I already know that voting is subjective and that down voting deducts points from the voter as well. However, I am curious if there is a general consensus on a reasonable time limit (for voting in general; not necessarily just down voting) even though the site doesn't have one.

For instance, I logged-in today and found that there had been 7 new votes on 7 things I had posted. Of the 7, 5 have been inactive for at least 6 months; 1 has been inactive for over 2 years. I understand that this may also depend on the type of question/answer. Ones that are commonly viewed are likely to have more people voting.

To add context, only 1 had more than 2 answers and only 2 had more than 5 comments on the question (with no comments on answers). So in my case, it seems more like someone just went straight through my contributions history deliberately to vote on my replies.

I'd like to clarify that this is meant to be a genuine question. It is not my intent to complain about the suspected user. As a matter of fact, despite down votes, the net change in my reputation was actually positive.

  • 3
    This specific case my have been serial voting, but I've gone ahead and answered what I think is the main question you're asking. Commented Nov 17, 2017 at 0:45

1 Answer 1


No, there is no time limit on voting. As long as a post continues to exist, it's useful for its score to be displayed to show people what other members of the community thought of it. It remains useful to be able to vote up or down on the post, just as it remains useful to be able to edit or comment on the post. The system allows votes to be cast on old posts for the same reason it allows them to be cast on newer posts. The reasons it's just as important to vote on older posts as newer ones are so many, I cannot reasonably list them all here. So I'll just talk about a few of them.

I regularly search the web for help with a problem or just to learn something I'm curious about, and find relevant questions and answers here on Ask Ubuntu. Many people do--it's one the reasons the site exists. (It's actually the main reason it exists; see below.) I readily vote on posts I find in this way, regardless of their age, though sometimes their age is relevant to what they are saying, for example by establishing that it is specific to particular versions. I vote--up or down--on old posts, based on the same considerations as newer posts. So should you.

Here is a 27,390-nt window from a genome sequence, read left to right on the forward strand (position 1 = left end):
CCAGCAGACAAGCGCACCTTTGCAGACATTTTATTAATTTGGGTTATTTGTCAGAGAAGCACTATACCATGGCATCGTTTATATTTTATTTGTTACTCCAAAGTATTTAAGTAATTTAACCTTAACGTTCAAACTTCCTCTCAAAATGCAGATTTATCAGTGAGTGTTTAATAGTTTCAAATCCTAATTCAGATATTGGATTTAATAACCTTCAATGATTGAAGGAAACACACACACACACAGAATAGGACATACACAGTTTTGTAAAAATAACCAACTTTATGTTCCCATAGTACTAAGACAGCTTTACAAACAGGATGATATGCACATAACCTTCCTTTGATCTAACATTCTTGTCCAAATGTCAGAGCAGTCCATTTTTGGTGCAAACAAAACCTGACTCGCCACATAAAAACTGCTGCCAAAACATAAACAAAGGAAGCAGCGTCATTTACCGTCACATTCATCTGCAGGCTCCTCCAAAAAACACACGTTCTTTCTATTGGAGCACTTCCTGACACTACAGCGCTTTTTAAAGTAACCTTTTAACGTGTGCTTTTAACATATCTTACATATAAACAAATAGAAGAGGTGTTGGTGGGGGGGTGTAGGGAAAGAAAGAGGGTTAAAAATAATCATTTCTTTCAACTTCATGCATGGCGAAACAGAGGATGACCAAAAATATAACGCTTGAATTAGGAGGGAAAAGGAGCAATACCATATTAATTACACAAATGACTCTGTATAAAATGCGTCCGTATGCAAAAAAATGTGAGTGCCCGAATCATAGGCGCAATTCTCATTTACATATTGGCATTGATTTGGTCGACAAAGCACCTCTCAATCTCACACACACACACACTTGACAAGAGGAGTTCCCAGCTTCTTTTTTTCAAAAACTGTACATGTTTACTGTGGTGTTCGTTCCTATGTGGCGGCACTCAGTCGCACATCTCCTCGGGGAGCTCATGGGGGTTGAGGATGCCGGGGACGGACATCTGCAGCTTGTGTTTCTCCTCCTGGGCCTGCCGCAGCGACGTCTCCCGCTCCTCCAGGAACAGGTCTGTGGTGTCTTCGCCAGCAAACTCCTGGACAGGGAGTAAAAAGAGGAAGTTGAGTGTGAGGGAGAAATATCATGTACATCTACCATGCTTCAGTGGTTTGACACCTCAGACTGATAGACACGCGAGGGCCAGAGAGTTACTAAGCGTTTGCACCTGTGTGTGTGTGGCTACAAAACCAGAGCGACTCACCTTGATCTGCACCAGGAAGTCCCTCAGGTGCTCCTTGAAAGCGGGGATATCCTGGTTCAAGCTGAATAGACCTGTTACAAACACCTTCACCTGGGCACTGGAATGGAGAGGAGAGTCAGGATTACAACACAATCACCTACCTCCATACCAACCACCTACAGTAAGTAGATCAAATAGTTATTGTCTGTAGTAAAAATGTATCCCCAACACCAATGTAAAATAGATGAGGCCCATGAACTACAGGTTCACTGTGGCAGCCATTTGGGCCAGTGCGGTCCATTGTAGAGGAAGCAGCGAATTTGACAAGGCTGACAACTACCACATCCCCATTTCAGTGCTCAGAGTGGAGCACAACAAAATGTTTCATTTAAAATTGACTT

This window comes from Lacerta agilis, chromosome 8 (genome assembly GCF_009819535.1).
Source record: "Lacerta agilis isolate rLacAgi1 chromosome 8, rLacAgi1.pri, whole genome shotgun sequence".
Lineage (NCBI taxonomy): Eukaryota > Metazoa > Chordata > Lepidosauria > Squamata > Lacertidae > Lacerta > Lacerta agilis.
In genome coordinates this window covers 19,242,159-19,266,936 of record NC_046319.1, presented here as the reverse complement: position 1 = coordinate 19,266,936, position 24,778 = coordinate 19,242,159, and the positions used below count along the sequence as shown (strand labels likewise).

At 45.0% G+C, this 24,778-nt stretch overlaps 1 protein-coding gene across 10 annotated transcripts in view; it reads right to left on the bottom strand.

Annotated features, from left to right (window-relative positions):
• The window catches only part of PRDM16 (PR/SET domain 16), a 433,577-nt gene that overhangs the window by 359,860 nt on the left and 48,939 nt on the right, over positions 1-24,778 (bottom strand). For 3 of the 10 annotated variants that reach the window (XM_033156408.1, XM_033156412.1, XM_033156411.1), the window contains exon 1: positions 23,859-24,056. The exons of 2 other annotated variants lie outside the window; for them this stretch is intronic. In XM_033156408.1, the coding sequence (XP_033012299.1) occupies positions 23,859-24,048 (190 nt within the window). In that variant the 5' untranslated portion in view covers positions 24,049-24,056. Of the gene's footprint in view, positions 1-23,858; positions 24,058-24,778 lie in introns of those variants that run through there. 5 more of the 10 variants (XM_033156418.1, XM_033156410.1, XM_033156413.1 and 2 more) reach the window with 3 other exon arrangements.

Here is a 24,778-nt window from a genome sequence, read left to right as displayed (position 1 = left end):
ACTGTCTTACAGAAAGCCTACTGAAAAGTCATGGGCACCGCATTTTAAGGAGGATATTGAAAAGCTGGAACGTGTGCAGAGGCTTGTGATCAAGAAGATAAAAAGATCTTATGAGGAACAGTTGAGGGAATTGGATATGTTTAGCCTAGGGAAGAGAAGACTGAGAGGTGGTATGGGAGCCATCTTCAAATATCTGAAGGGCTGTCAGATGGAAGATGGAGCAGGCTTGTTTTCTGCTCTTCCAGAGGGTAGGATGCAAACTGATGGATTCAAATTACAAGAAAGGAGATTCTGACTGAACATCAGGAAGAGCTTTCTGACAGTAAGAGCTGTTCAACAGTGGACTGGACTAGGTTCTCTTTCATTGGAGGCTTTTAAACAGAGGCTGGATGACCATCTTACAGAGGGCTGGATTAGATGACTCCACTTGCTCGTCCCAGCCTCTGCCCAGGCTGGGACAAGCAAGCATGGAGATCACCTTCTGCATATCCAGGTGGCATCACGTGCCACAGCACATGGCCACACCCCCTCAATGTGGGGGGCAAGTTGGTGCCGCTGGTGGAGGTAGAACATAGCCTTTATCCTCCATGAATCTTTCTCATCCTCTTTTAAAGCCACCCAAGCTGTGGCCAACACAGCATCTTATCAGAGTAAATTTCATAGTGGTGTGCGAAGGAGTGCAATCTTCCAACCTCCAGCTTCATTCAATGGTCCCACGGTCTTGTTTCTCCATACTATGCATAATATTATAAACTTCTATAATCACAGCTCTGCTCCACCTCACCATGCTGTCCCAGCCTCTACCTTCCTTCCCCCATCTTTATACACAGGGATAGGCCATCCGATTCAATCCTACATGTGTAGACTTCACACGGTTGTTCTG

It turns out that I am less likely to downvote old posts than new posts, but that is only because a significant fraction of my downvotes are cast on posts that are extremely low in quality or should never have been posted at all--such as answers that are not really attempting to answer the question, even partially, and were really intended as new questions, edits, or sometimes comments. Those posts are usually deleted--when I downvote them I usually vote to delete them as well--so there are fewer of them to be found among old posts. With that said, downvotes are not only for content where outright removal is justified, and I am fully willing to downvote old posts.

Prohibiting voting on older posts would have been trivially easy from a site development perspective. It was not done--probably because it would be equivalent to saying, "Old posts don't matter anymore." This would, in my opinion, have been a disaster, and if we were to adopt a norm of etiqette against voting on old posts, I believe that would have similar ill effects.

The tour explains the purpose of the site:

Ask Ubuntu is a question and answer site for Ubuntu users and developers. It's built and run by you as part of the Stack Exchange network of Q&A sites. With your help, we're working together to build a library of detailed answers to every question about Ubuntu.

When we are building a library of detailed answers to every question about Ubuntu, old posts matter as much as new ones. We don't delete old posts because they're old. We don't refrain from editing old posts when they can be improved. We don't refrain from voting on them, either.

It is fundamental to the operation of the site that people be willing to use their votes to mark good content as good and bad content as bad. Nothing about this is specific to new posts. The majority of all posts on the site are old. This becomes even more so with, uh, age. If you choose only to vote on new posts, nobody can stop you, and your votes still matter and help the site. But this is an artificial limitation. You should be willing to vote on any post, because that is what makes the site work.

  • 5
    "old posts matter as much as new ones" this!
    – Zanna Mod
    Commented Nov 17, 2017 at 5:31
  • 1
    Thanks for the detailed explanation. Commented Nov 17, 2017 at 14:15
  • 4
    I agree and I often vote in old questions/answers particularly when those old post are among the first Google results for something I'm searching for. Most of the times I find it useful (good answers) so I upvote; if not, expect a downvote no matter how old the posts are. Irrespective of the quality those some post will keep appearing at the top of searches and the negative votes help signaling it for people searching for answers as "not a good idea", "don't go there"... If I'm inclined to I may try to post a better one.
    – user692175
    Commented Nov 17, 2017 at 17:57

You must log in to answer this question.

Not the answer you're looking for? Browse other questions tagged .